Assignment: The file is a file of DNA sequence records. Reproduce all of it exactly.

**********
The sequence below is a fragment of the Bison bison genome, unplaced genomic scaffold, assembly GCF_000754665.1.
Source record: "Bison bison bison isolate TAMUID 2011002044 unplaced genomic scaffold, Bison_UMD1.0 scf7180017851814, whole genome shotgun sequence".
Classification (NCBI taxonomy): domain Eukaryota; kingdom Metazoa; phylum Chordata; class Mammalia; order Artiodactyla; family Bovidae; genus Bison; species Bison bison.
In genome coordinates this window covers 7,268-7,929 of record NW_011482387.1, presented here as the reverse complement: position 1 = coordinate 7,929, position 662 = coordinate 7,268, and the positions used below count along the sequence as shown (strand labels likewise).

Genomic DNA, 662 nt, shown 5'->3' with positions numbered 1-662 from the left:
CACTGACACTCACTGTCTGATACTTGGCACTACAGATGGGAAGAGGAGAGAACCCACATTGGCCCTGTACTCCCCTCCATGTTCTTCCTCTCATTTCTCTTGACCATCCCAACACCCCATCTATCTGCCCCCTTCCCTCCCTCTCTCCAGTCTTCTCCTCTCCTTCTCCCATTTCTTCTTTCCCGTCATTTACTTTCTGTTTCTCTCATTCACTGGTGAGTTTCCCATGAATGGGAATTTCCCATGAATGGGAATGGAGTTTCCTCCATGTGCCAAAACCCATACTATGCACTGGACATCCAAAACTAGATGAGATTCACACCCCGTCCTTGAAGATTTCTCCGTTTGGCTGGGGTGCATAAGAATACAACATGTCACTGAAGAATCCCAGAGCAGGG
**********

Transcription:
The sequence below is a fragment of the Bison bison genome, unplaced genomic scaffold, assembly GCF_000754665.1.
Source record: "Bison bison bison isolate TAMUID 2011002044 unplaced genomic scaffold, Bison_UMD1.0 scf7180017851814, whole genome shotgun sequence".
Classification (NCBI taxonomy): domain Eukaryota; kingdom Metazoa; phylum Chordata; class Mammalia; order Artiodactyla; family Bovidae; genus Bison; species Bison bison.
In genome coordinates this window covers 7,268-7,929 of record NW_011482387.1, presented here as the reverse complement: position 1 = coordinate 7,929, position 662 = coordinate 7,268, and the positions used below count along the sequence as shown (strand labels likewise).

Genomic DNA, 662 nt, shown 5'->3' with positions numbered 1-662 from the left:
CACTGACACTCACTGTCTGATACTTGGCACTACAGATGGGAAGAGGAGAGAACCCACATTGGCCCTGTACTCCCCTCCATGTTCTTCCTCTCATTTCTCTTGACCATCCCAACACCCCATCTATCTGCCCCCTTCCCTCCCTCTCTCCAGTCTTCTCCTCTCCTTCTCCCATTTCTTCTTTCCCGTCATTTACTTTCTGTTTCTCTCATTCACTGGTGAGTTTCCCATGAATGGGAATTTCCCATGAATGGGAATGGAGTTTCCTCCATGTGCCAAAACCCATACTATGCACTGGACATCCAAAACTAGATGAGATTCACACCCCGTCCTTGAAGATTTCTCCGTTTGGCTGGGGTGCATAAGAATACAACATGTCACTGAAGAATCCCAGAGCAGGG